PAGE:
Stephen Fuller: Local Economic Outlook Is Cloudy

Stephen Fuller, head of George Mason University's Center for Regional Analysis, is in demand these days.

Uncertainty surrounding the mortgage industry credit crisis has many business leaders turning to the professor of public policy for clarity on the future of the local economy. The problem is, Fuller says he can't confidently say when the housing slowdown that began in the first half of 2006 will end because it's unclear how deep credit problems will affect the region.

"We're not in a recession and it's not like [the savings and loan crisis], but there is no quick fix," Fuller said in an interview yesterday.

As we talked, Fuller was called by a local bank asking whether he would speak to its board of directors next month at the Tower Club. The bank wanted his take on the housing sector and local economic growth.

He said home sales will undoubtedly slow. Last year, 80,000 homes sold and this year Fuller expects 70,000 to 75,000 homes sales in the region.

There is already evidence that local government are being affected by the housing downturn, as counties like Fairfax feel a shortfall of tax revenues that were pouring in during the housing boom.

He expects unemployment to increase slightly which could mean less money for discretionary spending. If people spend less money, that will in turn affect economic growth.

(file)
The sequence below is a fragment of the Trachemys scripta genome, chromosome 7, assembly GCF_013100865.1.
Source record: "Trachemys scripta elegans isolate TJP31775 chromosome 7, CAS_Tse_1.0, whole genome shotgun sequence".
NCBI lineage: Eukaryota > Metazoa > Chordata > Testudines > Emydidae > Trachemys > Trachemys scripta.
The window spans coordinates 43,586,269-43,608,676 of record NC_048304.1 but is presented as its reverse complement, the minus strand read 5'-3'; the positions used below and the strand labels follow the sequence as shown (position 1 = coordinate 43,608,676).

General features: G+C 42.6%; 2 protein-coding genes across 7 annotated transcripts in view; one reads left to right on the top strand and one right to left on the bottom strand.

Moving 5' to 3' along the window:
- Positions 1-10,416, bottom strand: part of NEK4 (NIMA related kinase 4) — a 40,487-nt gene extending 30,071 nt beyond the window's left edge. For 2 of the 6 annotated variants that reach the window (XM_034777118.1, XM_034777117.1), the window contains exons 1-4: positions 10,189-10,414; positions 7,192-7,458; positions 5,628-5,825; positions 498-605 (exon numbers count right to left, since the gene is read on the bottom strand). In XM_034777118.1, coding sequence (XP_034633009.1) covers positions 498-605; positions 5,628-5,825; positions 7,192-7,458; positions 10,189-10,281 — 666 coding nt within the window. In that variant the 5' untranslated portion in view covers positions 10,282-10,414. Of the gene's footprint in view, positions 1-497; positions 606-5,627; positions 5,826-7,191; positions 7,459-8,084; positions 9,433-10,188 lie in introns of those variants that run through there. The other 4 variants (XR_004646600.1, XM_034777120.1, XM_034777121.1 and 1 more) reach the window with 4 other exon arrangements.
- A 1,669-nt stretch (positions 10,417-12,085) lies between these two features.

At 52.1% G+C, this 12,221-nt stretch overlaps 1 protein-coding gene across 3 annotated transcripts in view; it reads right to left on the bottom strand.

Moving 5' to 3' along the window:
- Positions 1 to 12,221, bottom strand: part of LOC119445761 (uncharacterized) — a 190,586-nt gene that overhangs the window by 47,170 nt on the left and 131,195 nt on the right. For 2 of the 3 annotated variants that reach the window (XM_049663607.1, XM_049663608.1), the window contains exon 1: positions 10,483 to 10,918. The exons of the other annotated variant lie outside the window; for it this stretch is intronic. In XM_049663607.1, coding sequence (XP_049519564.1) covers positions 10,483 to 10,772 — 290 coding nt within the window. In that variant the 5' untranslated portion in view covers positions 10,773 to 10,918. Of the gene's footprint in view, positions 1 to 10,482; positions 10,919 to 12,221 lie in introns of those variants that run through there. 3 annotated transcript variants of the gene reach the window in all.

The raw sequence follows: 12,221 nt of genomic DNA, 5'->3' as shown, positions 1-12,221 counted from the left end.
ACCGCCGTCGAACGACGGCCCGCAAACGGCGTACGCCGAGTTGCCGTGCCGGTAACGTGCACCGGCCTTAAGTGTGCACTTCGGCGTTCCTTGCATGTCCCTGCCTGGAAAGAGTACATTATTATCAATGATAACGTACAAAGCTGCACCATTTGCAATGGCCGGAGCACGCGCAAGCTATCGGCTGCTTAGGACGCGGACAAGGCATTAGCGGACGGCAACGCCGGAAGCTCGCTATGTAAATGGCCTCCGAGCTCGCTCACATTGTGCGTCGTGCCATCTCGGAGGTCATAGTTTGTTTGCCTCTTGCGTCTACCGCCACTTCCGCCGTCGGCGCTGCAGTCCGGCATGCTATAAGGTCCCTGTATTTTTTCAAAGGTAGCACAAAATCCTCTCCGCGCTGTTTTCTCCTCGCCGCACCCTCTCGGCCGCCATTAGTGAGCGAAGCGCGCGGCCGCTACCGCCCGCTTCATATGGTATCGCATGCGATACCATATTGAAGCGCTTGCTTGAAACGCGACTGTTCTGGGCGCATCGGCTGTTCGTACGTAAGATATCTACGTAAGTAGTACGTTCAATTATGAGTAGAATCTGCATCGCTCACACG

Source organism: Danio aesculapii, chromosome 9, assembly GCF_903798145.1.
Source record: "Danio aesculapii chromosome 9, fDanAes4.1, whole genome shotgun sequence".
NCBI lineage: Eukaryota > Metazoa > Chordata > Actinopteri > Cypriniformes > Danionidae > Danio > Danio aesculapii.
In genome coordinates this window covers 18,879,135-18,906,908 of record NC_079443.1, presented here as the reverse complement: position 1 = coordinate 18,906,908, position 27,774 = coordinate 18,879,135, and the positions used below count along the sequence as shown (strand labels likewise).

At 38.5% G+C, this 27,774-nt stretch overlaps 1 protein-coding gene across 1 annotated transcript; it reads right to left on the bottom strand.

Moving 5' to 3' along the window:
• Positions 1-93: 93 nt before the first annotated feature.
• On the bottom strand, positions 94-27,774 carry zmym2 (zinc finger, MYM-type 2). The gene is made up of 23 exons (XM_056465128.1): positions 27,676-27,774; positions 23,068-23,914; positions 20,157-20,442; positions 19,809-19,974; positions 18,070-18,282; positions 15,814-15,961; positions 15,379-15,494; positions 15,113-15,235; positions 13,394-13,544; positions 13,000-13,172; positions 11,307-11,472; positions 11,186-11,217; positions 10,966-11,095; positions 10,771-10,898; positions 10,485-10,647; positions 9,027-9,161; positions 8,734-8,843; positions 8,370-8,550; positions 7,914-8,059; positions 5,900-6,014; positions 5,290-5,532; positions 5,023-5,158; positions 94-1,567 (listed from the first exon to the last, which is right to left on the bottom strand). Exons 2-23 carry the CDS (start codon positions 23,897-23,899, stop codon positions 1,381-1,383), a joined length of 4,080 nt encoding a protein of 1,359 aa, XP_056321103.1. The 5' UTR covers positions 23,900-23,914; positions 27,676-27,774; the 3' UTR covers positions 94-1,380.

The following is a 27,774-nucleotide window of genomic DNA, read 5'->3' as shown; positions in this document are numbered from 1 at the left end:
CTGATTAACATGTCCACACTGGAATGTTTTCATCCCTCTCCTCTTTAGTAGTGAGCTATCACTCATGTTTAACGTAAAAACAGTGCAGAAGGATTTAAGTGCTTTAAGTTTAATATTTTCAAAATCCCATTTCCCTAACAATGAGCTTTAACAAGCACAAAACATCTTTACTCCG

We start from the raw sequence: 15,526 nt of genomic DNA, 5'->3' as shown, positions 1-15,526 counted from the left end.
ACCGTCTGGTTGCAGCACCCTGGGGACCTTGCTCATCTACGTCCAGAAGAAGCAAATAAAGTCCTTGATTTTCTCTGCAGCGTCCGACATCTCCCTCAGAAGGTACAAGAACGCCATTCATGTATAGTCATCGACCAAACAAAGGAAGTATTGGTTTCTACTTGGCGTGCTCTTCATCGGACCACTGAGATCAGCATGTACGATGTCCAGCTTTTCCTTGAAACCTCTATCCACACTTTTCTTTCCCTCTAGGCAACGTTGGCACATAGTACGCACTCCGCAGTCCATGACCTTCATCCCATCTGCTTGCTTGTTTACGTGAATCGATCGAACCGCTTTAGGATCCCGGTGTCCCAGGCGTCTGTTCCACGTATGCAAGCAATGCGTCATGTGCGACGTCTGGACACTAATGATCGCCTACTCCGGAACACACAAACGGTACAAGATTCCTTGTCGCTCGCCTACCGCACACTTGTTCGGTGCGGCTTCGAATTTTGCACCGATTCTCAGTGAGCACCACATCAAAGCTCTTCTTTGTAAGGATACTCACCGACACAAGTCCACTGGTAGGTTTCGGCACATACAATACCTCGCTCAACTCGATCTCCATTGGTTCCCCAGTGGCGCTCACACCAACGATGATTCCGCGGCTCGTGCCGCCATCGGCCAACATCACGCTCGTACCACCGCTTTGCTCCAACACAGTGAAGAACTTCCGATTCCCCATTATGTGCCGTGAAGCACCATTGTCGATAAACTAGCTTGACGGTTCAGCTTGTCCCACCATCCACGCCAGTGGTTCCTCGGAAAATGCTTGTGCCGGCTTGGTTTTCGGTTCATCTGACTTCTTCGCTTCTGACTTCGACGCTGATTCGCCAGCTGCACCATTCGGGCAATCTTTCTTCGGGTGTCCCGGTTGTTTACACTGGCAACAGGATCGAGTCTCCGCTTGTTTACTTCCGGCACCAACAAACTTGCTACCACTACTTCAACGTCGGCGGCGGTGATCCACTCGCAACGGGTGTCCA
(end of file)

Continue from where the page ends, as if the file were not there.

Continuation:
"The reality is," he said, the region is five years into a business growth cycle that is "aging and maturing." The market inevitably is going to correct itself.

--Cecilia Kang

By Dan Beyers  |  August 29, 2007; 7:12 PM ET
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The past Federal Reserve easy money policies have come home to roost in the current real estate downturn, credit squeeze and stock market pullback. The historical solution has been to lower rates but this will further weaken an already falling dollar. Still the FED will lower rates regardless of the dollar weakness as real estate and the stock market are what is important to the FED.

Ron Holland, Author of "The Swiss Preserve Solution". He lives and sells real estate at Wolf Laurel Resort in NC.

Posted by: Ron Holland | August 30, 2007 8:58 AM

The problem is too much liquidity causing a churning of assets.Theres money to lend for subprime interest only mortages, money for leveraged buyouts and hostile takeoversand your credit card company will loan you money for anything at 20% interest.The ready availability of credit destroys dicipline. years ago you had to save up for a down payment if you wanted to buy a house, you had to save up for a "big ticket Item" People treat their credit card limit and the equity in their house as if it was money in the bank. well someday all those bills become due and it looks like its beginning too happen now

Posted by: Bob Yaes | August 30, 2007 2:06 PM

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